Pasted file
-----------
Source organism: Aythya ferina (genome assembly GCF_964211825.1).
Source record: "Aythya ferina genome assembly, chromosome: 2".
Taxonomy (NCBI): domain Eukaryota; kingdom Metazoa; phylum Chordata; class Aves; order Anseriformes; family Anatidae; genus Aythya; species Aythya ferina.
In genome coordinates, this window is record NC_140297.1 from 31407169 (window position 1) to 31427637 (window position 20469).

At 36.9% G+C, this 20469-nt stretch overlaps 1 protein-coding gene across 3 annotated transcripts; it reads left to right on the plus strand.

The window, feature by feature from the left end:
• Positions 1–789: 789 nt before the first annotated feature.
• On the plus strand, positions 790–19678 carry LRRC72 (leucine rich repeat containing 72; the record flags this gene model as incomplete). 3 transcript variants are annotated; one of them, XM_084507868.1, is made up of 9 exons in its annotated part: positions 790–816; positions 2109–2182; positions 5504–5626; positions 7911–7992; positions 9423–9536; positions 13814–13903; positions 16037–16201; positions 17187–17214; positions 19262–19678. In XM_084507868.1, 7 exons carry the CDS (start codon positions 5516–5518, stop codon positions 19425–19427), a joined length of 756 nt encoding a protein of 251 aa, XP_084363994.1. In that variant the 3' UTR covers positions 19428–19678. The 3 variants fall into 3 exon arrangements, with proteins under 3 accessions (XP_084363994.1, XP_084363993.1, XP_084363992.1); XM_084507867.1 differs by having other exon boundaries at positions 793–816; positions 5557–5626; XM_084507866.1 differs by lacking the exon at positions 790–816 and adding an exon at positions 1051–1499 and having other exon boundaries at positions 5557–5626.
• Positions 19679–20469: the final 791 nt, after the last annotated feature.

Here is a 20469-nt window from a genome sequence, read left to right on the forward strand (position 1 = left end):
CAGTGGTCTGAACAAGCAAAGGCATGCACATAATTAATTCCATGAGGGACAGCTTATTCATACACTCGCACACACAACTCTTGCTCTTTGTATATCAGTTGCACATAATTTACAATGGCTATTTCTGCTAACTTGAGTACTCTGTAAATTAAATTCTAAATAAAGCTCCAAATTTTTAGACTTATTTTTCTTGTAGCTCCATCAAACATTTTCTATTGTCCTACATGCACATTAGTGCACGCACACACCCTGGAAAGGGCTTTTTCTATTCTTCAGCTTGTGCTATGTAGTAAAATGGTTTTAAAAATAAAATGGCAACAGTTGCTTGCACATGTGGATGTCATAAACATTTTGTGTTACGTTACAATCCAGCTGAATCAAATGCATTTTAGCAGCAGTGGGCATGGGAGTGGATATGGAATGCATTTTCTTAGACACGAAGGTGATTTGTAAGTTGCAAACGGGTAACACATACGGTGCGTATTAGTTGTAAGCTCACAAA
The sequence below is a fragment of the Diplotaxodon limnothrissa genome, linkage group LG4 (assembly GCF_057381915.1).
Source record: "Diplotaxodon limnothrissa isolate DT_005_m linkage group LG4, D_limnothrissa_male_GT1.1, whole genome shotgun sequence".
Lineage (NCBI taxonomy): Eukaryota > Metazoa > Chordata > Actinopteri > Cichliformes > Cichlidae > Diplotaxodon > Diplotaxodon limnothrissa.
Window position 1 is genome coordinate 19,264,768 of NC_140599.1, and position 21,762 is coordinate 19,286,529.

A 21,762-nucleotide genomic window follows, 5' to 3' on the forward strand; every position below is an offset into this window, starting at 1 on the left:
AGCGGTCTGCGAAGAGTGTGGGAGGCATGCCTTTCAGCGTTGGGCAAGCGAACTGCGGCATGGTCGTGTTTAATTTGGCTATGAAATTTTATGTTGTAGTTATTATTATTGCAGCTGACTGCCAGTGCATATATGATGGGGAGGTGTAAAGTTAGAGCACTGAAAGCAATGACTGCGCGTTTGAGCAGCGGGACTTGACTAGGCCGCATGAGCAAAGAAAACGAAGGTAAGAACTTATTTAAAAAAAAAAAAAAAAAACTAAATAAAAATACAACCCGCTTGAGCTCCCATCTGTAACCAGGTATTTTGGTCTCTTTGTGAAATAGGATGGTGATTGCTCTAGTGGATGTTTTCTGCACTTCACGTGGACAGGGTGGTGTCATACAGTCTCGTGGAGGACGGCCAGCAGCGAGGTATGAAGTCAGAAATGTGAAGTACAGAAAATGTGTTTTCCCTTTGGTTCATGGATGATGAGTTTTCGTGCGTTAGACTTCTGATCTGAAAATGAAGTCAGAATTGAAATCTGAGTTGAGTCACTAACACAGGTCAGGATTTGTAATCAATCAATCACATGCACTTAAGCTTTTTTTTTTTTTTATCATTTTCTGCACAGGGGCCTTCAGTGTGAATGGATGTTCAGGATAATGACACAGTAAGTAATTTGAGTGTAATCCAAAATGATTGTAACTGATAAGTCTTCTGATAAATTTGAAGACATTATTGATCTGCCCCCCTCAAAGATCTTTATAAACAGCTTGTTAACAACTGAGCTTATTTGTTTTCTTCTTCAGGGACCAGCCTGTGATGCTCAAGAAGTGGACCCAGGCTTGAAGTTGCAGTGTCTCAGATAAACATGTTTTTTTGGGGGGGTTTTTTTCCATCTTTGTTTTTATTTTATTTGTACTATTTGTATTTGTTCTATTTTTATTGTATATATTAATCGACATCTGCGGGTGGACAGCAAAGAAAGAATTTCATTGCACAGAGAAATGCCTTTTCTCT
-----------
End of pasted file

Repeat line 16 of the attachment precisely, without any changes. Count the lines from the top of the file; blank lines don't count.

A 21,762-nucleotide genomic window follows, 5' to 3' on the forward strand; every position below is an offset into this window, starting at 1 on the left: